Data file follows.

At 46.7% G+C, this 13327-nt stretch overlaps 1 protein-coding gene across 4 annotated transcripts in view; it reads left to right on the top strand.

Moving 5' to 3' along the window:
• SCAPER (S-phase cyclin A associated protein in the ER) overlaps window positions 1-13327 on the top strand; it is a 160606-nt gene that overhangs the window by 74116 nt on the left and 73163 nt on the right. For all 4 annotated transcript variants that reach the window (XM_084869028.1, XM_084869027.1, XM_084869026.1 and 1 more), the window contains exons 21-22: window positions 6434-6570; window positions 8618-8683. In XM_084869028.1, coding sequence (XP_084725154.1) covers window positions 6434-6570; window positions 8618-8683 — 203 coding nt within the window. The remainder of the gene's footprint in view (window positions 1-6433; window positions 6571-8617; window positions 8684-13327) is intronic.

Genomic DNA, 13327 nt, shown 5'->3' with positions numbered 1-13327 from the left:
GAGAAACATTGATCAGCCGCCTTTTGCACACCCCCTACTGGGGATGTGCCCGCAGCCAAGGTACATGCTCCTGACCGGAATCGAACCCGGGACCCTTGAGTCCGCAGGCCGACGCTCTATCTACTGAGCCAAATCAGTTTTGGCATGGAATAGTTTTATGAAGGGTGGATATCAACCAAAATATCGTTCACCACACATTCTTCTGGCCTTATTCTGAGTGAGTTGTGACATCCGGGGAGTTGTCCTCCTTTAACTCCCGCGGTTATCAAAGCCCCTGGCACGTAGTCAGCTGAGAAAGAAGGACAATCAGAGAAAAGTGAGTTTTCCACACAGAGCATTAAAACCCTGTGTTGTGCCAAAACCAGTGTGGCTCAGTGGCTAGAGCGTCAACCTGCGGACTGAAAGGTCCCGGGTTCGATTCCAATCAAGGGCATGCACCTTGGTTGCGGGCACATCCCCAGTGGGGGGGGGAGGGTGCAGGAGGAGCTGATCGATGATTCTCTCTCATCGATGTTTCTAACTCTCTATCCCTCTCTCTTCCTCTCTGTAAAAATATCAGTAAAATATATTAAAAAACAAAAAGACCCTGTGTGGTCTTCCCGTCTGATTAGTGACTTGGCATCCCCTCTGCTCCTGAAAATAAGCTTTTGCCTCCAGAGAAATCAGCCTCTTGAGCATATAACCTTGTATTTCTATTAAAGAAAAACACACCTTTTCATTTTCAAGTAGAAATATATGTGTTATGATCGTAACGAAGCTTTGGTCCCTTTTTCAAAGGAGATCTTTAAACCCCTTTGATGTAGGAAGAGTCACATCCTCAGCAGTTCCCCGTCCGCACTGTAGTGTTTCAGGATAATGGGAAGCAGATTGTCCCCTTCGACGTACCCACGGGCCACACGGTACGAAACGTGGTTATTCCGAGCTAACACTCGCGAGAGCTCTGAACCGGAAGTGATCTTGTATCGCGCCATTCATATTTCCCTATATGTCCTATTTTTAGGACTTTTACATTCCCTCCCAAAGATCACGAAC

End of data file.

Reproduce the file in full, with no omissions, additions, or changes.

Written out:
At 46.7% G+C, this 13327-nt stretch overlaps 1 protein-coding gene across 4 annotated transcripts in view; it reads left to right on the top strand.

Moving 5' to 3' along the window:
• SCAPER (S-phase cyclin A associated protein in the ER) overlaps window positions 1-13327 on the top strand; it is a 160606-nt gene that overhangs the window by 74116 nt on the left and 73163 nt on the right. For all 4 annotated transcript variants that reach the window (XM_084869028.1, XM_084869027.1, XM_084869026.1 and 1 more), the window contains exons 21-22: window positions 6434-6570; window positions 8618-8683. In XM_084869028.1, coding sequence (XP_084725154.1) covers window positions 6434-6570; window positions 8618-8683 — 203 coding nt within the window. The remainder of the gene's footprint in view (window positions 1-6433; window positions 6571-8617; window positions 8684-13327) is intronic.

Genomic DNA, 13327 nt, shown 5'->3' with positions numbered 1-13327 from the left:
GAGAAACATTGATCAGCCGCCTTTTGCACACCCCCTACTGGGGATGTGCCCGCAGCCAAGGTACATGCTCCTGACCGGAATCGAACCCGGGACCCTTGAGTCCGCAGGCCGACGCTCTATCTACTGAGCCAAATCAGTTTTGGCATGGAATAGTTTTATGAAGGGTGGATATCAACCAAAATATCGTTCACCACACATTCTTCTGGCCTTATTCTGAGTGAGTTGTGACATCCGGGGAGTTGTCCTCCTTTAACTCCCGCGGTTATCAAAGCCCCTGGCACGTAGTCAGCTGAGAAAGAAGGACAATCAGAGAAAAGTGAGTTTTCCACACAGAGCATTAAAACCCTGTGTTGTGCCAAAACCAGTGTGGCTCAGTGGCTAGAGCGTCAACCTGCGGACTGAAAGGTCCCGGGTTCGATTCCAATCAAGGGCATGCACCTTGGTTGCGGGCACATCCCCAGTGGGGGGGGGAGGGTGCAGGAGGAGCTGATCGATGATTCTCTCTCATCGATGTTTCTAACTCTCTATCCCTCTCTCTTCCTCTCTGTAAAAATATCAGTAAAATATATTAAAAAACAAAAAGACCCTGTGTGGTCTTCCCGTCTGATTAGTGACTTGGCATCCCCTCTGCTCCTGAAAATAAGCTTTTGCCTCCAGAGAAATCAGCCTCTTGAGCATATAACCTTGTATTTCTATTAAAGAAAAACACACCTTTTCATTTTCAAGTAGAAATATATGTGTTATGATCGTAACGAAGCTTTGGTCCCTTTTTCAAAGGAGATCTTTAAACCCCTTTGATGTAGGAAGAGTCACATCCTCAGCAGTTCCCCGTCCGCACTGTAGTGTTTCAGGATAATGGGAAGCAGATTGTCCCCTTCGACGTACCCACGGGCCACACGGTACGAAACGTGGTTATTCCGAGCTAACACTCGCGAGAGCTCTGAACCGGAAGTGATCTTGTATCGCGCCATTCATATTTCCCTATATGTCCTATTTTTAGGACTTTTACATTCCCTCCCAAAGATCACGAAC